TOP SEEDS: 1) Kentucky, 2) Kansas, 3) Notre Dame, 4) Maryland
How the Midwest is won: The one certainty on Selection Sunday was Kentucky being tabbed the tournament’s overall top seed.
That never was in jeopardy, like most of the Wildcats’ games this season.
Kentucky capped its captivating campaign by romping through the SEC tournament en route to a 34-0 overall record, becoming just the fourth team to enter the Division I men’s tournament undefeated since Indiana’s run to perfection in 1975-76. The last three, Indiana State (1979), UNLV (1991) and Wichita State (2014).
Those Hoosiers won it all. Can Kentucky?
More than a couple teams could stand in their way.
Second-seeded Kansas, ACC tournament champion and No. 3 seed Notre Dame and fourth-seeded Maryland are obviously the top threats to topple Kentucky.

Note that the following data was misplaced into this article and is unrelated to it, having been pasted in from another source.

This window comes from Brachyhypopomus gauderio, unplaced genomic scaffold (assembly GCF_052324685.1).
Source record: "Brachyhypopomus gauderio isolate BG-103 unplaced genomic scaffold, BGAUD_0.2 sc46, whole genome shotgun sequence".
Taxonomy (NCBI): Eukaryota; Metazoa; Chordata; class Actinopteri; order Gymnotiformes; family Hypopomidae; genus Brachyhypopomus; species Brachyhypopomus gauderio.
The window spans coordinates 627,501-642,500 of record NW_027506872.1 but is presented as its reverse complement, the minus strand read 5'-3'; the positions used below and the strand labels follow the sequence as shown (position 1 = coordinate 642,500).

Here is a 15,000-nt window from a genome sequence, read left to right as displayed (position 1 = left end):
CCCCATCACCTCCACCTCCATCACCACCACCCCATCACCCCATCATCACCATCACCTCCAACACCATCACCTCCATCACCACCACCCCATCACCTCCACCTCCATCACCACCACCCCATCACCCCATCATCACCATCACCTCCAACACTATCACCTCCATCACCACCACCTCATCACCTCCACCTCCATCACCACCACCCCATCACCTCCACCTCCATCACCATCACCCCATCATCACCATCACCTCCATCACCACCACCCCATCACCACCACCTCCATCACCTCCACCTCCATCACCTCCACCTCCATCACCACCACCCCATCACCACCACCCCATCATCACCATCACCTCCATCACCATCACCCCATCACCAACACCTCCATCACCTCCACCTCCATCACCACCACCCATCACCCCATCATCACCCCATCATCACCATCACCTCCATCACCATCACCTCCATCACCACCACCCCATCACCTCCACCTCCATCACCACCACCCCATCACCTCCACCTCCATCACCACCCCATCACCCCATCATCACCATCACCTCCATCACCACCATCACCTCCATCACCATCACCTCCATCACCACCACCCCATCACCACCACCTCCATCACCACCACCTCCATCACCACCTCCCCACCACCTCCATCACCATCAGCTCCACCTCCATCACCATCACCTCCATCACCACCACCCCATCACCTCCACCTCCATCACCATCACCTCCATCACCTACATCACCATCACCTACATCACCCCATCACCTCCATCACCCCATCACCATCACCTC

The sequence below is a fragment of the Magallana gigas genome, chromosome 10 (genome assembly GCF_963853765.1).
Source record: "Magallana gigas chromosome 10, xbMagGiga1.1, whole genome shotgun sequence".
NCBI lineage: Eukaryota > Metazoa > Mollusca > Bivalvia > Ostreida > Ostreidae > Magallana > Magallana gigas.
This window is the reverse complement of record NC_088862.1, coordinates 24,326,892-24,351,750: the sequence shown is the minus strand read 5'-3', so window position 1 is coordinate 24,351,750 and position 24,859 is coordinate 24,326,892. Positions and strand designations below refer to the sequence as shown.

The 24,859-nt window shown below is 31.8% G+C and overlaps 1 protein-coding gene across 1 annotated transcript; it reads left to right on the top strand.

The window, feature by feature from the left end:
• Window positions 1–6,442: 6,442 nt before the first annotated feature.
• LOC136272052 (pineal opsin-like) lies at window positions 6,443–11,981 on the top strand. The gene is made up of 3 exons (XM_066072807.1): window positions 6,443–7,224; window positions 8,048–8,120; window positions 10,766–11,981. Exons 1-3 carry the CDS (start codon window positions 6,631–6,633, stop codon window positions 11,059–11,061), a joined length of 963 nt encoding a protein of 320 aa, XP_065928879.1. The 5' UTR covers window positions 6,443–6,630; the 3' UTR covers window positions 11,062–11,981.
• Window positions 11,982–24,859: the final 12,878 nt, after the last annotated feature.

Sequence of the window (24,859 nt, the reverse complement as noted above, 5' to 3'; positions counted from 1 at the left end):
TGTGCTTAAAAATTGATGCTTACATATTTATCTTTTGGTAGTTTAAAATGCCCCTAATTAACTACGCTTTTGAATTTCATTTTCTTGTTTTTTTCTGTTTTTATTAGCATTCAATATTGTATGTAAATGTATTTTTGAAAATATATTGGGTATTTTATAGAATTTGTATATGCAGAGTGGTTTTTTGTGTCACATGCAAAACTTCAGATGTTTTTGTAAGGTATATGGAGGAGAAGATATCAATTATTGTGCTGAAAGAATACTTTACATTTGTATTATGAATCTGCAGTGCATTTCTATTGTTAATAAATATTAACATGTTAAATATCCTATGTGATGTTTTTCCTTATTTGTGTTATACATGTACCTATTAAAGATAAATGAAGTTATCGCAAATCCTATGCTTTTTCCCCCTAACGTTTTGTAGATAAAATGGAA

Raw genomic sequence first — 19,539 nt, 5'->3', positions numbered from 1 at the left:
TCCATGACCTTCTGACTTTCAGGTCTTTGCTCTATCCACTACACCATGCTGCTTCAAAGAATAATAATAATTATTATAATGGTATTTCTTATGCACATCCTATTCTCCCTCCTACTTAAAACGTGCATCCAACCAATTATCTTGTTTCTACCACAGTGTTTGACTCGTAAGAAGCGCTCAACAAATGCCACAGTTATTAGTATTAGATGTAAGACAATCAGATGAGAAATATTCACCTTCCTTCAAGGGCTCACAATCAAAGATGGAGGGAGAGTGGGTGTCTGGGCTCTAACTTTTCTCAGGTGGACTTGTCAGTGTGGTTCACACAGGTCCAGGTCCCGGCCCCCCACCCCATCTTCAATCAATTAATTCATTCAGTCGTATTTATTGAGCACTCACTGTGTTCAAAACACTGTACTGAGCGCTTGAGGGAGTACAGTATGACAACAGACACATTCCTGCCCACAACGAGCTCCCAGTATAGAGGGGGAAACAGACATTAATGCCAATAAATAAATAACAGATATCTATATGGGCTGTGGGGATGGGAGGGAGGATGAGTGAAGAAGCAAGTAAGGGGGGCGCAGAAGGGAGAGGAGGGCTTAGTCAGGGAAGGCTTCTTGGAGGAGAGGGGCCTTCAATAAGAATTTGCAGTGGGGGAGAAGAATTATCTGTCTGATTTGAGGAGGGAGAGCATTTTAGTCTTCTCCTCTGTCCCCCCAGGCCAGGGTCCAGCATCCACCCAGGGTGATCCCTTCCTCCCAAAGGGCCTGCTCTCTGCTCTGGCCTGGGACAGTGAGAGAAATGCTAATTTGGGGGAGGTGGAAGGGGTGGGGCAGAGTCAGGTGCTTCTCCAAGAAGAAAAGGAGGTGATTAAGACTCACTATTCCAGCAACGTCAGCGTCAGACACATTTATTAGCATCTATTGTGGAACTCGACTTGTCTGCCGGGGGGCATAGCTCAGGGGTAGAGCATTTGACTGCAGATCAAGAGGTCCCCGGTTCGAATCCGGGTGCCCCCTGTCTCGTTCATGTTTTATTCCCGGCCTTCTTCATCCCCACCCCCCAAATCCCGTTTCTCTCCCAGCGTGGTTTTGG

The Fighting Irish have perhaps the most confidence of anybody, though, having knocked off Duke and North Carolina on consecutive days to claim the ACC tourney title.
Upset Watch: Bobby Hurley hasn’t been to the Big Dance in more than two decades, but he knows what it takes to win when he is there.
Hurley, named the tournament’s MVP in 1992 when he helped Duke win the national title, is heading back as coach of Buffalo after winning 23 games and the MAC tournament title. It’s Buffalo’s first-ever berth in the NCAA tournament, where the 12th-seeded Bulls will try and shock No. 5 West Virginia.
Twelve seeds are 8-4 against No. 5s the past three years.